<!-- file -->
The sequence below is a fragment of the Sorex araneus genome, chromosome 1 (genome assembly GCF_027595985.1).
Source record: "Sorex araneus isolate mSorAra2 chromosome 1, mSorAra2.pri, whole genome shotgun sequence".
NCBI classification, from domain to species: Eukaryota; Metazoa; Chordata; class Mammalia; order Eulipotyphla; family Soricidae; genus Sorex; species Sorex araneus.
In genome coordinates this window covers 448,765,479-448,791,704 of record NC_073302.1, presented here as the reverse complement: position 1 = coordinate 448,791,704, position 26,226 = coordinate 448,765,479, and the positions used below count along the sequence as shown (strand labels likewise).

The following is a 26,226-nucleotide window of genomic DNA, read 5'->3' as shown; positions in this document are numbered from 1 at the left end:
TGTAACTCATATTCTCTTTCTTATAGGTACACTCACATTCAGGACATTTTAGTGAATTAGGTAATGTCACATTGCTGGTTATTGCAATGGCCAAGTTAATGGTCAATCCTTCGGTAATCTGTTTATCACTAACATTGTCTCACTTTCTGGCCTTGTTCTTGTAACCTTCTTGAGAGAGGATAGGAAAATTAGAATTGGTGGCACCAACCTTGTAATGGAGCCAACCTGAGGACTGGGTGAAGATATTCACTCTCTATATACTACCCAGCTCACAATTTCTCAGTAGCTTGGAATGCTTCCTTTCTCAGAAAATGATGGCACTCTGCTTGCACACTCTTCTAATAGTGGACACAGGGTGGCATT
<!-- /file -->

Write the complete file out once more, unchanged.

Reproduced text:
The sequence below is a fragment of the Sorex araneus genome, chromosome 1 (genome assembly GCF_027595985.1).
Source record: "Sorex araneus isolate mSorAra2 chromosome 1, mSorAra2.pri, whole genome shotgun sequence".
NCBI classification, from domain to species: Eukaryota; Metazoa; Chordata; class Mammalia; order Eulipotyphla; family Soricidae; genus Sorex; species Sorex araneus.
In genome coordinates this window covers 448,765,479-448,791,704 of record NC_073302.1, presented here as the reverse complement: position 1 = coordinate 448,791,704, position 26,226 = coordinate 448,765,479, and the positions used below count along the sequence as shown (strand labels likewise).

The following is a 26,226-nucleotide window of genomic DNA, read 5'->3' as shown; positions in this document are numbered from 1 at the left end:
TGTAACTCATATTCTCTTTCTTATAGGTACACTCACATTCAGGACATTTTAGTGAATTAGGTAATGTCACATTGCTGGTTATTGCAATGGCCAAGTTAATGGTCAATCCTTCGGTAATCTGTTTATCACTAACATTGTCTCACTTTCTGGCCTTGTTCTTGTAACCTTCTTGAGAGAGGATAGGAAAATTAGAATTGGTGGCACCAACCTTGTAATGGAGCCAACCTGAGGACTGGGTGAAGATATTCACTCTCTATATACTACCCAGCTCACAATTTCTCAGTAGCTTGGAATGCTTCCTTTCTCAGAAAATGATGGCACTCTGCTTGCACACTCTTCTAATAGTGGACACAGGGTGGCATT